While having your own elephant might seem amazing, they’re actually very hard work. It might be fun riding an elephant to work or using it to clean the car, water the garden and even to do a bit of heavy lifting. However, take a serious reality check. Elephants are actually seriously high maintenance!

After all, elephants not only eat and eat and eat and eat. What goes in, must come out.

Talking about what goes in, a handful of lawn mower clippings is hardly going to feed this insatiable beast. Elephants eat 250-300 pounds of food per day on average and in a zoo, a typical adult elephant eats 4-5 bales of hay and 10 – 18 pounds, or 4.5 to 8 kg, of grain. Annually, that’s more than 29,000 kg of hay and 2700 kg of feed per animal. Naturally, buying all this food puts a serious dent in your household budget.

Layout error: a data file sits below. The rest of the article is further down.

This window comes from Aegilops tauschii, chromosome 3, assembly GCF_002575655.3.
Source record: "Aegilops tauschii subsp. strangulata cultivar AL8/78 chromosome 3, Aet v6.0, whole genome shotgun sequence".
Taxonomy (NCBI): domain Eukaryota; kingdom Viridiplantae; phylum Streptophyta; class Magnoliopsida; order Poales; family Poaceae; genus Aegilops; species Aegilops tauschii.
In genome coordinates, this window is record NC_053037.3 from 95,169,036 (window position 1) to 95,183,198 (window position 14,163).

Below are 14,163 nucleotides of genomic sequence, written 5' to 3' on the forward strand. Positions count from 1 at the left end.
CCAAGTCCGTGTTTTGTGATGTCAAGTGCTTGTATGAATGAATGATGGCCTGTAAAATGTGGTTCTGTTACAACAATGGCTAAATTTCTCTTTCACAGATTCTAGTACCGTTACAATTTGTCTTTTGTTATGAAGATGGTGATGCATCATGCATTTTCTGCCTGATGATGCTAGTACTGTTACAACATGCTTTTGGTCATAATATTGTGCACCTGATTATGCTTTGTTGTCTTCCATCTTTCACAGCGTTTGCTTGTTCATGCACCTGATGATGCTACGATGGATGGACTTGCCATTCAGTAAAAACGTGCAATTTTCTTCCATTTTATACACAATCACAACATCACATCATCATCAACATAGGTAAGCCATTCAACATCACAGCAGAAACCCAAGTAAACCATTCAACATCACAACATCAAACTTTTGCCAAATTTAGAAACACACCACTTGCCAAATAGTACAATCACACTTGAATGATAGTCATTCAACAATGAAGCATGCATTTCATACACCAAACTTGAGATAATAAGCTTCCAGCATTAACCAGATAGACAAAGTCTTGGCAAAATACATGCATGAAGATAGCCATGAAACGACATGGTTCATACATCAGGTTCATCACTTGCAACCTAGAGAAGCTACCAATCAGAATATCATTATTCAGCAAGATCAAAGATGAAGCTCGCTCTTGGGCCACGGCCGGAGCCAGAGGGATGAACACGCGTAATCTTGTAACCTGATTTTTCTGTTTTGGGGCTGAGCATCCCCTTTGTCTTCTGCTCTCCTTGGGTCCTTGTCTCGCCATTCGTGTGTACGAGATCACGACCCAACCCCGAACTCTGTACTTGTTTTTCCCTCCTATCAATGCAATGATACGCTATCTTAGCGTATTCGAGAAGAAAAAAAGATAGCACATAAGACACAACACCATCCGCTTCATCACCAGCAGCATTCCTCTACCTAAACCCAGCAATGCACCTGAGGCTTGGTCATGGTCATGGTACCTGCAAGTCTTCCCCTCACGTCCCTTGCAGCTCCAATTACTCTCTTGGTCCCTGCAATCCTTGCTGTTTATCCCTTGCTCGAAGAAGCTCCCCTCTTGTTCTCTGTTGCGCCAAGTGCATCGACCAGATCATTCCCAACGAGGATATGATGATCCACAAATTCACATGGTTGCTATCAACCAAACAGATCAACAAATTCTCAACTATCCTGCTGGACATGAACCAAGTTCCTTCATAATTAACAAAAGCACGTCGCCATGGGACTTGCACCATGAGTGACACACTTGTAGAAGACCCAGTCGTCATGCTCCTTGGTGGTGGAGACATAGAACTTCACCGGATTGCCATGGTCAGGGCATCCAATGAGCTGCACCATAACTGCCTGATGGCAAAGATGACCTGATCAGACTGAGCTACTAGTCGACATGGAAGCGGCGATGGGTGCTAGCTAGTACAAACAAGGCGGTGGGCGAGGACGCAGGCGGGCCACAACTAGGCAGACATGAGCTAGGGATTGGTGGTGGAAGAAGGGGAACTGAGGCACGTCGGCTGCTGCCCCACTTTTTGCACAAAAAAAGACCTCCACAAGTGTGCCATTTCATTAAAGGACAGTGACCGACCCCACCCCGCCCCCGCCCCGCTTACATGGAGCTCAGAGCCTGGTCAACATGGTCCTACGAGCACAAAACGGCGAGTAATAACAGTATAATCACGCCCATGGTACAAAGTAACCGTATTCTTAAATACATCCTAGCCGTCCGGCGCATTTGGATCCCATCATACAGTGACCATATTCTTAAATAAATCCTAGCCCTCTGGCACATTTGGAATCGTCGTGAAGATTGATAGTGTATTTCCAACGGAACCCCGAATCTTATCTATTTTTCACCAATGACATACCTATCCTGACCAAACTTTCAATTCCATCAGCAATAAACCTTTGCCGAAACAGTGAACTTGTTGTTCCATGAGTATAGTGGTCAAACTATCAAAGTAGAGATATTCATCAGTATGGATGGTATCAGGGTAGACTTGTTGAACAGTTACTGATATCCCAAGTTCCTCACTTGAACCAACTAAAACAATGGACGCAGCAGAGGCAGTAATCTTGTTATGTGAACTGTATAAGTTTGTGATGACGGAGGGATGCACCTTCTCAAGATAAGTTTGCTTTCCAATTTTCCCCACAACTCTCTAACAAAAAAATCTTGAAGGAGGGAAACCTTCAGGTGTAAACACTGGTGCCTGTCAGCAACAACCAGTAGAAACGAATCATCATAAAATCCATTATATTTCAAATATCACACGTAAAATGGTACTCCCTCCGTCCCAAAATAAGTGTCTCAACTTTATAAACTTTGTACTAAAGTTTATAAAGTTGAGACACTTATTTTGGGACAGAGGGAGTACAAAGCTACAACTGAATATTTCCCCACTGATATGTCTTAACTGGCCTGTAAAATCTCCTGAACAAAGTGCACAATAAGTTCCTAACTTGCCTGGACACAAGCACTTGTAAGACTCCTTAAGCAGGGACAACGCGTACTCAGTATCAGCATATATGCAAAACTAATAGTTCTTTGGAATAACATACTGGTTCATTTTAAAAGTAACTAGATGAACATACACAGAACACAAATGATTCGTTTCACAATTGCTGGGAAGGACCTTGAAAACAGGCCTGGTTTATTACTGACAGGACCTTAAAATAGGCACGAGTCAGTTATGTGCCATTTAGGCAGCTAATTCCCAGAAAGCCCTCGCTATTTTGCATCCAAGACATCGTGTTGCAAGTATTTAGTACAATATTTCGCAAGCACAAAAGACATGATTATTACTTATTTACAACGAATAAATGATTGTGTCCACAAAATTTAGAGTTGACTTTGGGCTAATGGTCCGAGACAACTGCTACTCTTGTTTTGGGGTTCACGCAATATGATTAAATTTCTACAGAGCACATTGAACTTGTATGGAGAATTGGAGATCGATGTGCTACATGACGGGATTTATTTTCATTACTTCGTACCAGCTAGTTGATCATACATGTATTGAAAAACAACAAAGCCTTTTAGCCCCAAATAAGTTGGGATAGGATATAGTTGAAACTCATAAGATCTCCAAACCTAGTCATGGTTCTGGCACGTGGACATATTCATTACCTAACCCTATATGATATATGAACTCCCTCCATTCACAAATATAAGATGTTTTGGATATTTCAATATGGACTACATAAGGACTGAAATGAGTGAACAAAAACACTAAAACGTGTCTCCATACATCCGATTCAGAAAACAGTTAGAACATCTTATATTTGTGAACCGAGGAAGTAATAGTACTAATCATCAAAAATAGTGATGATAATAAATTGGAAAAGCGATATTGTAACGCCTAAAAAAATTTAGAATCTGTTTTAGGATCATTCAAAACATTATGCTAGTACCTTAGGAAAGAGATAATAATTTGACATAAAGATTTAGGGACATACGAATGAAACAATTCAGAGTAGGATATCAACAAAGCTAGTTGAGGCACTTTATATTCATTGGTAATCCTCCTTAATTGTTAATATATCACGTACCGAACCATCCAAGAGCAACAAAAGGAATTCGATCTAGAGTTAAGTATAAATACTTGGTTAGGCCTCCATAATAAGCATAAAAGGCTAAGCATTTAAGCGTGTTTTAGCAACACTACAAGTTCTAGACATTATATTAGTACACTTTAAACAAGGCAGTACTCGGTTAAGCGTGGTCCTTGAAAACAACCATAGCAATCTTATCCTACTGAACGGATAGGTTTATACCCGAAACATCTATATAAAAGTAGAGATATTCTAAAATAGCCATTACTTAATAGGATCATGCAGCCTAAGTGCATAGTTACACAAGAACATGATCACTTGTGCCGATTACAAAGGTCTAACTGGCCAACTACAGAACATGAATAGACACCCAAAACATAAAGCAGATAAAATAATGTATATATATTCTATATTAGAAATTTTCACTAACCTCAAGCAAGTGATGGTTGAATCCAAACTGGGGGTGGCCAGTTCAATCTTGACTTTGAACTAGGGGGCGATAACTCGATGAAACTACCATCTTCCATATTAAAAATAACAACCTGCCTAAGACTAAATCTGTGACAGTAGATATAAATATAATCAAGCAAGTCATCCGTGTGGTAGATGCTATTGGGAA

An elephant also needs to be bathed and thery don't exactly fit inside your tub!

An elephant also needs to be bathed and thery don’t exactly fit inside your tub!

Elephants also need to drink and in a drought-ravaged country like Australia, an elephant places an enormous drain on your resources. Their daily water consumption is 25 – 50 gallons per animal, or 100 – 200 litres. Let’s hope you’re not depending on a rainwater tank! I wouldn’t like to run into a thirsty elephant on the rampage!

Obviously, just satisfying the consumption requirements of an elephant, even a metaphorical one, takes an enormous amount of effort.

However, that’s only half the story and to be perfectly honest with you, that’s the better end of the story too!

Elephant Poo.

Elephant Poo.

As I said, what goes in must come out and in the case of a herbivorous elephant…out and out and out!!!!!
An elephant defecates from 12 to 15 times a day, a daily quantity of 220 – 250 pounds. This adds up to a yearly quantity of over 85,000 pounds of manure, more than 40 tons per adult elephant. That’s a huge pile of dung in your room and can become something of a Tower of Babel rising right up to your ceiling and you really wouldn’t want to fall in!!